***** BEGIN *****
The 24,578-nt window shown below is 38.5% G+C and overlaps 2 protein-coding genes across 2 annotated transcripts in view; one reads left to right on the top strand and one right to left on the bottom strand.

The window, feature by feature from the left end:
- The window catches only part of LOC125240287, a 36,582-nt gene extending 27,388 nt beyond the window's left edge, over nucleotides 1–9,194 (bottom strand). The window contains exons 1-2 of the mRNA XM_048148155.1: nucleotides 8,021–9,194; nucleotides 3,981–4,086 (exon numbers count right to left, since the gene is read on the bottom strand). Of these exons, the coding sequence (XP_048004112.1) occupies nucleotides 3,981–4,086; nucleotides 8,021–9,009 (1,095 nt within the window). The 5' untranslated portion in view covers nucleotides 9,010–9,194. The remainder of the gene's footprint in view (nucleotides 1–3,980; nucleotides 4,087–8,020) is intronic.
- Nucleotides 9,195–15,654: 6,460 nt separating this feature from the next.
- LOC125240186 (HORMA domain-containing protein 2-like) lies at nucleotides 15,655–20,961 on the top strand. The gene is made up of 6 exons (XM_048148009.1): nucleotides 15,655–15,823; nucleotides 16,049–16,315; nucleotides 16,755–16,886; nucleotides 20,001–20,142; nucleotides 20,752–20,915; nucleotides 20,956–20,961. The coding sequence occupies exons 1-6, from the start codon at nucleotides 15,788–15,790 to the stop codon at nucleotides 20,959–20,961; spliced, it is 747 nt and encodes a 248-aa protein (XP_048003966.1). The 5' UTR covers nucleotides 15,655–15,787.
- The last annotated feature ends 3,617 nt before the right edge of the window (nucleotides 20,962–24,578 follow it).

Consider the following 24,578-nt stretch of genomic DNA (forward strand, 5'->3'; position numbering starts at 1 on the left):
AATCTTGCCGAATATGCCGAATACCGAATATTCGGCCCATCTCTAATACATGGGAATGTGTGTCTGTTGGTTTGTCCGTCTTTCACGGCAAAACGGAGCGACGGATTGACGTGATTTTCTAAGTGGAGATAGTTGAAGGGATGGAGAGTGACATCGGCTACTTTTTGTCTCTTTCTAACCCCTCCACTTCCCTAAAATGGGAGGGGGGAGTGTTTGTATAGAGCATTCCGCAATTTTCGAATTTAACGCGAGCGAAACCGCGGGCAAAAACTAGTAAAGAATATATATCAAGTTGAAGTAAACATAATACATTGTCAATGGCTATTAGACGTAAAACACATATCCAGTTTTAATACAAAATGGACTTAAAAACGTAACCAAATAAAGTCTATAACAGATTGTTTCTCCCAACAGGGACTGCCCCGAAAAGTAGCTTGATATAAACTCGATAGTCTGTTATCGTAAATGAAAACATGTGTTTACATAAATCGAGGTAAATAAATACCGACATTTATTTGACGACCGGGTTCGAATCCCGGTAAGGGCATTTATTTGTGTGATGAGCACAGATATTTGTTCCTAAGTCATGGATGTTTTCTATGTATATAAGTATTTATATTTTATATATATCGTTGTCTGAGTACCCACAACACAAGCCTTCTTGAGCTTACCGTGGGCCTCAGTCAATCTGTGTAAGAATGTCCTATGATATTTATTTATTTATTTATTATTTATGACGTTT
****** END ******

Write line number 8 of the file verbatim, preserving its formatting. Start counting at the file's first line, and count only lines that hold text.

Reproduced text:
AATCTTGCCGAATATGCCGAATACCGAATATTCGGCCCATCTCTAATACATGGGAATGTGTGTCTGTTGGTTTGTCCGTCTTTCACGGCAAAACGGAGCGACGGATTGACGTGATTTTCTAAGTGGAGATAGTTGAAGGGATGGAGAGTGACATCGGCTACTTTTTGTCTCTTTCTAACCCCTCCACTTCCCTAAAATGGGAGGGGGGAGTGTTTGTATAGAGCATTCCGCAATTTTCGAATTTAACGCGAGCGAAACCGCGGGCAAAAACTAGTAAAGAATATATATCAAGTTGAAGTAAACATAATACATTGTCAATGGCTATTAGACGTAAAACACATATCCAGTTTTAATACAAAATGGACTTAAAAACGTAACCAAATAAAGTCTATAACAGATTGTTTCTCCCAACAGGGACTGCCCCGAAAAGTAGCTTGATATAAACTCGATAGTCTGTTATCGTAAATGAAAACATGTGTTTACATAAATCGAGGTAAATAAATACCGACATTTATTTGACGACCGGGTTCGAATCCCGGTAAGGGCATTTATTTGTGTGATGAGCACAGATATTTGTTCCTAAGTCATGGATGTTTTCTATGTATATAAGTATTTATATTTTATATATATCGTTGTCTGAGTACCCACAACACAAGCCTTCTTGAGCTTACCGTGGGCCTCAGTCAATCTGTGTAAGAATGTCCTATGATATTTATTTATTTATTTATTATTTATGACGTTT